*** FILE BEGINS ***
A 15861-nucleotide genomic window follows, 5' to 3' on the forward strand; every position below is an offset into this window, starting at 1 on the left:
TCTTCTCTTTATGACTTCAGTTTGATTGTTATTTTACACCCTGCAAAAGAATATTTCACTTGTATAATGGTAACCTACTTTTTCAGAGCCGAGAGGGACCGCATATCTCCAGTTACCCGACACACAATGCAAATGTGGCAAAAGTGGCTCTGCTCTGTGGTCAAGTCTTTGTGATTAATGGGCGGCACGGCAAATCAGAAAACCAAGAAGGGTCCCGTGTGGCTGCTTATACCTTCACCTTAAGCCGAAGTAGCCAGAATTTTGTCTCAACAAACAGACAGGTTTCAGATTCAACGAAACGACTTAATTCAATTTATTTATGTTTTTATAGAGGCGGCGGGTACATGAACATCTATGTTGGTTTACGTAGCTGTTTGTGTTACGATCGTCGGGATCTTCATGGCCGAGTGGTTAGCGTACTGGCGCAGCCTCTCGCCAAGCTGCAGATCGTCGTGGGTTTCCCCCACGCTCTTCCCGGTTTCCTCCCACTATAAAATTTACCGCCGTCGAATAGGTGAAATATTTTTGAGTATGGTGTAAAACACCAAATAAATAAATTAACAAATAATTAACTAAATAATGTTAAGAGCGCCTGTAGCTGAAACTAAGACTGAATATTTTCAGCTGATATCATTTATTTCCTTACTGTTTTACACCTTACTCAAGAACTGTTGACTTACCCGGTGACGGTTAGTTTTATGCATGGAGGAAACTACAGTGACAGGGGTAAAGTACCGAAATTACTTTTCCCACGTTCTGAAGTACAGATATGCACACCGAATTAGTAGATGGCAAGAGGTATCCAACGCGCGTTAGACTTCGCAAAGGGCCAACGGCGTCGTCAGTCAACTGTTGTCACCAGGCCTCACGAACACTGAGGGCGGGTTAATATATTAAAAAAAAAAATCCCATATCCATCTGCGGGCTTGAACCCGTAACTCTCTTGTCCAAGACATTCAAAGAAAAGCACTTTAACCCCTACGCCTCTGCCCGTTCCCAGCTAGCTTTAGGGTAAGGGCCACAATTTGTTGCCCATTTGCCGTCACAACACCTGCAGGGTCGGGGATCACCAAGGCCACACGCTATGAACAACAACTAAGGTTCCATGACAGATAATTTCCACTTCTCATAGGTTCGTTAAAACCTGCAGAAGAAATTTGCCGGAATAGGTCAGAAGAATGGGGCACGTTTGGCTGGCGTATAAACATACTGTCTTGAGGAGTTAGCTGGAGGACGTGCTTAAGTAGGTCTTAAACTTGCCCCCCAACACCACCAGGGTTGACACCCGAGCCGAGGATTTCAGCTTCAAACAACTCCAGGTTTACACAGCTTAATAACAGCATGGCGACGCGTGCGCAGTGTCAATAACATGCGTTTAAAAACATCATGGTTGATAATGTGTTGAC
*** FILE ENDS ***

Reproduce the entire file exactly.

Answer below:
A 15861-nucleotide genomic window follows, 5' to 3' on the forward strand; every position below is an offset into this window, starting at 1 on the left:
TCTTCTCTTTATGACTTCAGTTTGATTGTTATTTTACACCCTGCAAAAGAATATTTCACTTGTATAATGGTAACCTACTTTTTCAGAGCCGAGAGGGACCGCATATCTCCAGTTACCCGACACACAATGCAAATGTGGCAAAAGTGGCTCTGCTCTGTGGTCAAGTCTTTGTGATTAATGGGCGGCACGGCAAATCAGAAAACCAAGAAGGGTCCCGTGTGGCTGCTTATACCTTCACCTTAAGCCGAAGTAGCCAGAATTTTGTCTCAACAAACAGACAGGTTTCAGATTCAACGAAACGACTTAATTCAATTTATTTATGTTTTTATAGAGGCGGCGGGTACATGAACATCTATGTTGGTTTACGTAGCTGTTTGTGTTACGATCGTCGGGATCTTCATGGCCGAGTGGTTAGCGTACTGGCGCAGCCTCTCGCCAAGCTGCAGATCGTCGTGGGTTTCCCCCACGCTCTTCCCGGTTTCCTCCCACTATAAAATTTACCGCCGTCGAATAGGTGAAATATTTTTGAGTATGGTGTAAAACACCAAATAAATAAATTAACAAATAATTAACTAAATAATGTTAAGAGCGCCTGTAGCTGAAACTAAGACTGAATATTTTCAGCTGATATCATTTATTTCCTTACTGTTTTACACCTTACTCAAGAACTGTTGACTTACCCGGTGACGGTTAGTTTTATGCATGGAGGAAACTACAGTGACAGGGGTAAAGTACCGAAATTACTTTTCCCACGTTCTGAAGTACAGATATGCACACCGAATTAGTAGATGGCAAGAGGTATCCAACGCGCGTTAGACTTCGCAAAGGGCCAACGGCGTCGTCAGTCAACTGTTGTCACCAGGCCTCACGAACACTGAGGGCGGGTTAATATATTAAAAAAAAAAATCCCATATCCATCTGCGGGCTTGAACCCGTAACTCTCTTGTCCAAGACATTCAAAGAAAAGCACTTTAACCCCTACGCCTCTGCCCGTTCCCAGCTAGCTTTAGGGTAAGGGCCACAATTTGTTGCCCATTTGCCGTCACAACACCTGCAGGGTCGGGGATCACCAAGGCCACACGCTATGAACAACAACTAAGGTTCCATGACAGATAATTTCCACTTCTCATAGGTTCGTTAAAACCTGCAGAAGAAATTTGCCGGAATAGGTCAGAAGAATGGGGCACGTTTGGCTGGCGTATAAACATACTGTCTTGAGGAGTTAGCTGGAGGACGTGCTTAAGTAGGTCTTAAACTTGCCCCCCAACACCACCAGGGTTGACACCCGAGCCGAGGATTTCAGCTTCAAACAACTCCAGGTTTACACAGCTTAATAACAGCATGGCGACGCGTGCGCAGTGTCAATAACATGCGTTTAAAAACATCATGGTTGATAATGTGTTGAC